• Encourage economically sustainable development that draws value from existing infrastructure and enhancements such as rapid transit and active transportation;
  • Clarify and build on concepts such as ‘context-sensitive development’;
  • Understand and mitigate the concerns most commonly associated with residential infill; and
  • Provide greater clarity, consistency and predictability in the development application process.

Date added: August 2017

Is this a new strategy – or an update to an existing strategy?

This is an entirely new strategy for Winnipeg that will build on the infill policies in OurWinnipeg and the Complete Communities Direction Strategy.

Date added: August 2017

Is this part of the upcoming review of OurWinnipeg?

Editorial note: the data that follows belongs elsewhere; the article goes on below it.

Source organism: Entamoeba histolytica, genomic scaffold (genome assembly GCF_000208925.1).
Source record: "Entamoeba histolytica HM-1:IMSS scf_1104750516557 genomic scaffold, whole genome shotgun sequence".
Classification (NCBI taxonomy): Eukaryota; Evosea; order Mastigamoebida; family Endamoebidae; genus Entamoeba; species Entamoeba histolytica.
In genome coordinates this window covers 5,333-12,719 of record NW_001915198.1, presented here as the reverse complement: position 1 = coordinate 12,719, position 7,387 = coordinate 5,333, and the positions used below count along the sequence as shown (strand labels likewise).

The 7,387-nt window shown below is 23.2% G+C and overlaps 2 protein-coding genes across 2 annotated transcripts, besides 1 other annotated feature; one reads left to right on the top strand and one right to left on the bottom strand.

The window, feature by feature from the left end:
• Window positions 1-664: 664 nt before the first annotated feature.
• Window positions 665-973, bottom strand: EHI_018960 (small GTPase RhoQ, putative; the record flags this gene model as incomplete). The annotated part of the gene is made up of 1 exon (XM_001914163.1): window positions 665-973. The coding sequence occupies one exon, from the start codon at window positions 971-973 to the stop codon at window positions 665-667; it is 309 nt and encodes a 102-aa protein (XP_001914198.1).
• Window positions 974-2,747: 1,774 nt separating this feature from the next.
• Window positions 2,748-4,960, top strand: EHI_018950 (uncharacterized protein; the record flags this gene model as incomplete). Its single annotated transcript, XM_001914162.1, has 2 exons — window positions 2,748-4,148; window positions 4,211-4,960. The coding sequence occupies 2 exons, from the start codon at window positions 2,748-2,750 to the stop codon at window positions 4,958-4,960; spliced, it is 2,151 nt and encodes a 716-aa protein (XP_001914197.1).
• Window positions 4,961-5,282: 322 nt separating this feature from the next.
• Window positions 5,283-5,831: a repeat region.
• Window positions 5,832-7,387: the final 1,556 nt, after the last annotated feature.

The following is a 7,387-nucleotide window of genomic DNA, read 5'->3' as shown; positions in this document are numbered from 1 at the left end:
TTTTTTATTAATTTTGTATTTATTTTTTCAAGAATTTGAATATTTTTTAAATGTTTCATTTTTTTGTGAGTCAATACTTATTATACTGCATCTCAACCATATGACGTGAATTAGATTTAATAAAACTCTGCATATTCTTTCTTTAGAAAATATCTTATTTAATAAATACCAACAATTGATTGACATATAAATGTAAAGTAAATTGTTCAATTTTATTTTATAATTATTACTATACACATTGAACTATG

This strategy is separate from the review of OurWinnipeg and the Complete Communities Direction Strategy. However, the final infill strategy may recommend policy directions for the Complete Communities Direction Strategy.

Date added: August 2017

Is this project about downtown housing and transit-oriented development?

No, higher density areas like downtown and transit station areas are not part of this project. Nor are mixed use corridors such as Pembina Highway or Academy Road. The Strategy will focus on the integration of new housing within established residential neighbourhoods.

Date added: August 2017

Will the residential infill strategy focus on certain areas of the city?

The strategy will focus on established residential neighbourhoods across the entire city (Areas of Stability under the Complete Communities Direction Strategy).